Code:
int sensorValue = 0;

Try taking the delay out completely.

If all else fails, start with the AnalogReadSerial Example complete with the pot.   When that works, replace the pot with the microphone-amplifier circuit.

Then if you wish to modify the sketch, change one or two lines of code at a time, making sure it works after every change.
35  Using Arduino / Audio / Re: Elektret Micophone on: July 06, 2014, 01:18:15 pm
Quote
have removed the Capacitor as advised, but now i get big random readings.
they vary between 5 and 4685.

also i can not surely say that any noise has influence on the numbers i see.
Hmmmm...  The ADC is only 10-bits so it only goes from 0-1023.

The readings should be "random", but you should get SOME bigger numbers with louder sounds.   

You are reading the voltage of a constantly-changing waveform...  It's like trying to read the height of a wave in the water by taking a fast reading...   You might be reading when the wave is high or when the wave is low and you don't know...  You need to take a bunch of readings and ignore everything except the peaks.   

And yes.  500ms is way too slow.   You can easily miss the peaks.

With the capacitor in the circuit, half your readings will be negative, but the Arduino can't read negative voltages and it will read zero (or near zero).  So about half of your readings will be zero.   (You are not supposed to put negative voltages into the Arduino.)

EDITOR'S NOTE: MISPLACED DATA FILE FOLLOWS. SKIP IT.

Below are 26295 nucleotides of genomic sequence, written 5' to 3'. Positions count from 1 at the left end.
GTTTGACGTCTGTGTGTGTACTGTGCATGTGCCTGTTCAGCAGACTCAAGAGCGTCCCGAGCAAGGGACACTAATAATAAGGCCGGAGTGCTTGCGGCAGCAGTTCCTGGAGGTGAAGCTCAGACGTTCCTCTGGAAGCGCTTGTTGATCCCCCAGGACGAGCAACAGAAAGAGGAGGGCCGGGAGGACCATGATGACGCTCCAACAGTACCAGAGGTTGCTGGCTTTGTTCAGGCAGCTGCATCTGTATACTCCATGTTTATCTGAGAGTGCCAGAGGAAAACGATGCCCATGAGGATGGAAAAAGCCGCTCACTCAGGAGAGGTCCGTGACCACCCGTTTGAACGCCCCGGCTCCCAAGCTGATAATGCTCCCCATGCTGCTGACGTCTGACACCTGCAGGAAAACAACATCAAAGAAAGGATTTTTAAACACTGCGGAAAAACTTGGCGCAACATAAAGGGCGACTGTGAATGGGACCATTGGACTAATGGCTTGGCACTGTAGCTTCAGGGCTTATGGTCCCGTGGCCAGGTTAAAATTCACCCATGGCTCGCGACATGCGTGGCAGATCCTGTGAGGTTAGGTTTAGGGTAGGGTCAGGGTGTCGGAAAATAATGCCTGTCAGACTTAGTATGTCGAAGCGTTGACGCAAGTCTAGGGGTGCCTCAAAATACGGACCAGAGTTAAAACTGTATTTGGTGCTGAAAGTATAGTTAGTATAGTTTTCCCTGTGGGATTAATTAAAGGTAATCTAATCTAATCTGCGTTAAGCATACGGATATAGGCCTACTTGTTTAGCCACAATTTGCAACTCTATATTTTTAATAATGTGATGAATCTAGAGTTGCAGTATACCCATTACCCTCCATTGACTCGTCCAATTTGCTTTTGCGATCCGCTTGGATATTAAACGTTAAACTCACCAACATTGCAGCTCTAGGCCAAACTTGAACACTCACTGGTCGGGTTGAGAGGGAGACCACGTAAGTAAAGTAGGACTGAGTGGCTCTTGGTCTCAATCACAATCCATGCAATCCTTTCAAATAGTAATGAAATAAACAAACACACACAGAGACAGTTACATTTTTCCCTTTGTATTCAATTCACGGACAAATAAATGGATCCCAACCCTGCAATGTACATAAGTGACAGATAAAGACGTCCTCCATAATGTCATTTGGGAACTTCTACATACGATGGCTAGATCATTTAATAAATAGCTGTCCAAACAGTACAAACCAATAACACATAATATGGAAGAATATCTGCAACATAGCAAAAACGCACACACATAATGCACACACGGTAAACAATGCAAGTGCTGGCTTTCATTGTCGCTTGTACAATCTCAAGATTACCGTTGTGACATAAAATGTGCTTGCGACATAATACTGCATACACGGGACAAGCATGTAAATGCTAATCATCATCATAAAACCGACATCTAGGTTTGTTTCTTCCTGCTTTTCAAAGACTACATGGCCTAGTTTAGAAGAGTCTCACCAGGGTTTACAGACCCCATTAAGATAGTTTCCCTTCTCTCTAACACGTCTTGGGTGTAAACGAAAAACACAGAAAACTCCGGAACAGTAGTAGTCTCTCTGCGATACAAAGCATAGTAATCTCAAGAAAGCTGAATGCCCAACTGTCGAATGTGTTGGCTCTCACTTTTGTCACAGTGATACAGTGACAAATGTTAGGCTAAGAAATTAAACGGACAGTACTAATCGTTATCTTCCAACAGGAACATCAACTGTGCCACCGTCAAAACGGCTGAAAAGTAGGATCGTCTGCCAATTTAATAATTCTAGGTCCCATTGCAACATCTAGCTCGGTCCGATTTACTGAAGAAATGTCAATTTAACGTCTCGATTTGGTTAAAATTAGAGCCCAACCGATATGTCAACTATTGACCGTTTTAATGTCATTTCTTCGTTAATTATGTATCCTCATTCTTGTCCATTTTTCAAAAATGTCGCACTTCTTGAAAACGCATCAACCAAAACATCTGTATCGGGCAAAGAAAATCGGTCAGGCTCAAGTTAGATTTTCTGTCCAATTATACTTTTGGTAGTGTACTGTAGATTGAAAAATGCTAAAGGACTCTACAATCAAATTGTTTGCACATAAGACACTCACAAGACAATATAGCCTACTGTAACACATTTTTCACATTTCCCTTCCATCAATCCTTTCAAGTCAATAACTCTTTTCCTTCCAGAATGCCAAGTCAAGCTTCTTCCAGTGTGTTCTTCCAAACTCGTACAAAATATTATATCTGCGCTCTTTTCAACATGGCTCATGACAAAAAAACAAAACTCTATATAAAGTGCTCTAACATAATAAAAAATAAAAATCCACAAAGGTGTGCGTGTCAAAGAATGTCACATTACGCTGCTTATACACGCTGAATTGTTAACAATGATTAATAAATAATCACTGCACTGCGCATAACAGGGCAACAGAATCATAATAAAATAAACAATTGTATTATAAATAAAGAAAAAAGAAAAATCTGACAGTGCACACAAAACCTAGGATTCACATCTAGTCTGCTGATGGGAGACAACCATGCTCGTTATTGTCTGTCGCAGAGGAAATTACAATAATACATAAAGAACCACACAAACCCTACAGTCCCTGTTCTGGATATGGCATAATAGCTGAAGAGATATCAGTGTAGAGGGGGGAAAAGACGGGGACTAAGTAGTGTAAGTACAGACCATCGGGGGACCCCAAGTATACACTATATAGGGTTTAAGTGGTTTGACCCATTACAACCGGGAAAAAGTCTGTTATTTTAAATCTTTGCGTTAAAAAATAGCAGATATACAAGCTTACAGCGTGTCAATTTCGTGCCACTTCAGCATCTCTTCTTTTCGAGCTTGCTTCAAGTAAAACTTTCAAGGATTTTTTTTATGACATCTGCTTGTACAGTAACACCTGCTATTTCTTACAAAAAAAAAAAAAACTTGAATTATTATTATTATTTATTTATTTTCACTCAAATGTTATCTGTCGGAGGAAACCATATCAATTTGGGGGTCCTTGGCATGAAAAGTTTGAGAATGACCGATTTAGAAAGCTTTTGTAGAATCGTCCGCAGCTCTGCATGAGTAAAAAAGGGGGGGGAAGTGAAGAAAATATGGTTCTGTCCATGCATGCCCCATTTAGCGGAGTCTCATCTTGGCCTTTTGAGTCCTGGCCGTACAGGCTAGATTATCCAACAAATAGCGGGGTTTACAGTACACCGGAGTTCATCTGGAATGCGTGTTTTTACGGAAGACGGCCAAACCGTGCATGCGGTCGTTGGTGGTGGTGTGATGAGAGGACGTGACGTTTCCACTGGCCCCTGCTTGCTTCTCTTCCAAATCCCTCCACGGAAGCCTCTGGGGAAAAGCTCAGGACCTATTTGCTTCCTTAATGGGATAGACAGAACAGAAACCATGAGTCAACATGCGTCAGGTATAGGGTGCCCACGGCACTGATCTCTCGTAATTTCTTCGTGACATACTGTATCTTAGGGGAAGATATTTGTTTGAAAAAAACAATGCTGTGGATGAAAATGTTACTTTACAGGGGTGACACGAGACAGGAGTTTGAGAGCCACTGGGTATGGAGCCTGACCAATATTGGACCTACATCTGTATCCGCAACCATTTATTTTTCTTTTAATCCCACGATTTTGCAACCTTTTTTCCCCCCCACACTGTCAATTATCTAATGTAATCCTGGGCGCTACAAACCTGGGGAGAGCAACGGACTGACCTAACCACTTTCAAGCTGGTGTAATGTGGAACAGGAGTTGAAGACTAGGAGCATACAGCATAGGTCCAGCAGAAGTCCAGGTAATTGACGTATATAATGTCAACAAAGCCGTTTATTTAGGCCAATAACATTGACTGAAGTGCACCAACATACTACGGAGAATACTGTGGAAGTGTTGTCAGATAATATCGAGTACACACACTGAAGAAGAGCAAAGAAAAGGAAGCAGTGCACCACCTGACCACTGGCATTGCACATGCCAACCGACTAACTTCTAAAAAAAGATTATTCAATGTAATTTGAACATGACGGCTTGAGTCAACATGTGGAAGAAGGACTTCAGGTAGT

Without the capacitor, your waveform will be biased at some value (hopefully around half the ADC range, or around 512).    Silence should read around the bias-value.  Louder sounds will give bigger and smaller "random" readings.
36  Using Arduino / Project Guidance / Re: It looks like my Arduino stops for no reason on: July 06, 2014, 12:35:10 pm
Quote
Personally I never use resistor for led ...
Even if the LED or Arduino aren't permanently damaged, without the resistor you are drawing excessive current from the Arduino (exceeding it's specs) and that certainly COULD cause erratic operation and "crashing" of you sketch.

That MIGHT not be the problem, but it's a bad design and it's a good place to start.  When you are troubleshooting/debugging you never know for sure what the real problem is until the problem is solved. smiley-wink